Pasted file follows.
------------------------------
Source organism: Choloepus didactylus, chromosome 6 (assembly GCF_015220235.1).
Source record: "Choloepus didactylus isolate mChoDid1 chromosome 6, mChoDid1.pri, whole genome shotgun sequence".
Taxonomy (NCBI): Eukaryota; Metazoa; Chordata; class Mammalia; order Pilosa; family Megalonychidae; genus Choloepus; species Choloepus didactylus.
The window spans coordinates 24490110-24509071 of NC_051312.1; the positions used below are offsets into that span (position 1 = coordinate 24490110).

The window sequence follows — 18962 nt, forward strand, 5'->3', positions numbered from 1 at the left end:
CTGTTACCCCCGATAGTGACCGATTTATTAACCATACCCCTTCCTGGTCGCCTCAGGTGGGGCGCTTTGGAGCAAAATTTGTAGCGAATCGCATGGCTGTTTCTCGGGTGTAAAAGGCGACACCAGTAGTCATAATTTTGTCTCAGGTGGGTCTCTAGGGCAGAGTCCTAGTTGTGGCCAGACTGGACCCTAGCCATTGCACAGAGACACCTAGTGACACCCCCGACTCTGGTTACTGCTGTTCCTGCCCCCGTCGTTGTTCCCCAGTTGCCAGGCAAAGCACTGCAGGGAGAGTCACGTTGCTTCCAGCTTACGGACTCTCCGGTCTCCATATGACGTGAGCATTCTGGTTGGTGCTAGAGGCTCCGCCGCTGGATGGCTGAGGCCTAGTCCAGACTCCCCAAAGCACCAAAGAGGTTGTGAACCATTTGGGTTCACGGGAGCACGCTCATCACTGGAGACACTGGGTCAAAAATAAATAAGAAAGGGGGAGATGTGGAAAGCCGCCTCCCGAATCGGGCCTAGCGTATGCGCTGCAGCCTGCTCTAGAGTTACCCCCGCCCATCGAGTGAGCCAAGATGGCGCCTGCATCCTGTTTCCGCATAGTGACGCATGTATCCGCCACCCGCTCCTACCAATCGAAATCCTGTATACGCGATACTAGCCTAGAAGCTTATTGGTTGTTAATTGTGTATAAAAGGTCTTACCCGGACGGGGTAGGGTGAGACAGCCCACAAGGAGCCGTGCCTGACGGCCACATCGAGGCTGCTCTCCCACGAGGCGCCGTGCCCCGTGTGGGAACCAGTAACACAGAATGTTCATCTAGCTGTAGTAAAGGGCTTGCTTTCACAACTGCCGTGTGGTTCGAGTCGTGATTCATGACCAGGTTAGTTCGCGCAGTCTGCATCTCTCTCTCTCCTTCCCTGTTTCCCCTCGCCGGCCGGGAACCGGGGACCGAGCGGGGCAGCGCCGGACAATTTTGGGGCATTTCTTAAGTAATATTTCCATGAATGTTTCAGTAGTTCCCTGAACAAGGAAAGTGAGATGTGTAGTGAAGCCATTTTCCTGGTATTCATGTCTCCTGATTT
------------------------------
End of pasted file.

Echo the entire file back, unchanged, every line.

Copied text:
Source organism: Choloepus didactylus, chromosome 6 (assembly GCF_015220235.1).
Source record: "Choloepus didactylus isolate mChoDid1 chromosome 6, mChoDid1.pri, whole genome shotgun sequence".
Taxonomy (NCBI): Eukaryota; Metazoa; Chordata; class Mammalia; order Pilosa; family Megalonychidae; genus Choloepus; species Choloepus didactylus.
The window spans coordinates 24490110-24509071 of NC_051312.1; the positions used below are offsets into that span (position 1 = coordinate 24490110).

The window sequence follows — 18962 nt, forward strand, 5'->3', positions numbered from 1 at the left end:
CTGTTACCCCCGATAGTGACCGATTTATTAACCATACCCCTTCCTGGTCGCCTCAGGTGGGGCGCTTTGGAGCAAAATTTGTAGCGAATCGCATGGCTGTTTCTCGGGTGTAAAAGGCGACACCAGTAGTCATAATTTTGTCTCAGGTGGGTCTCTAGGGCAGAGTCCTAGTTGTGGCCAGACTGGACCCTAGCCATTGCACAGAGACACCTAGTGACACCCCCGACTCTGGTTACTGCTGTTCCTGCCCCCGTCGTTGTTCCCCAGTTGCCAGGCAAAGCACTGCAGGGAGAGTCACGTTGCTTCCAGCTTACGGACTCTCCGGTCTCCATATGACGTGAGCATTCTGGTTGGTGCTAGAGGCTCCGCCGCTGGATGGCTGAGGCCTAGTCCAGACTCCCCAAAGCACCAAAGAGGTTGTGAACCATTTGGGTTCACGGGAGCACGCTCATCACTGGAGACACTGGGTCAAAAATAAATAAGAAAGGGGGAGATGTGGAAAGCCGCCTCCCGAATCGGGCCTAGCGTATGCGCTGCAGCCTGCTCTAGAGTTACCCCCGCCCATCGAGTGAGCCAAGATGGCGCCTGCATCCTGTTTCCGCATAGTGACGCATGTATCCGCCACCCGCTCCTACCAATCGAAATCCTGTATACGCGATACTAGCCTAGAAGCTTATTGGTTGTTAATTGTGTATAAAAGGTCTTACCCGGACGGGGTAGGGTGAGACAGCCCACAAGGAGCCGTGCCTGACGGCCACATCGAGGCTGCTCTCCCACGAGGCGCCGTGCCCCGTGTGGGAACCAGTAACACAGAATGTTCATCTAGCTGTAGTAAAGGGCTTGCTTTCACAACTGCCGTGTGGTTCGAGTCGTGATTCATGACCAGGTTAGTTCGCGCAGTCTGCATCTCTCTCTCTCCTTCCCTGTTTCCCCTCGCCGGCCGGGAACCGGGGACCGAGCGGGGCAGCGCCGGACAATTTTGGGGCATTTCTTAAGTAATATTTCCATGAATGTTTCAGTAGTTCCCTGAACAAGGAAAGTGAGATGTGTAGTGAAGCCATTTTCCTGGTATTCATGTCTCCTGATTT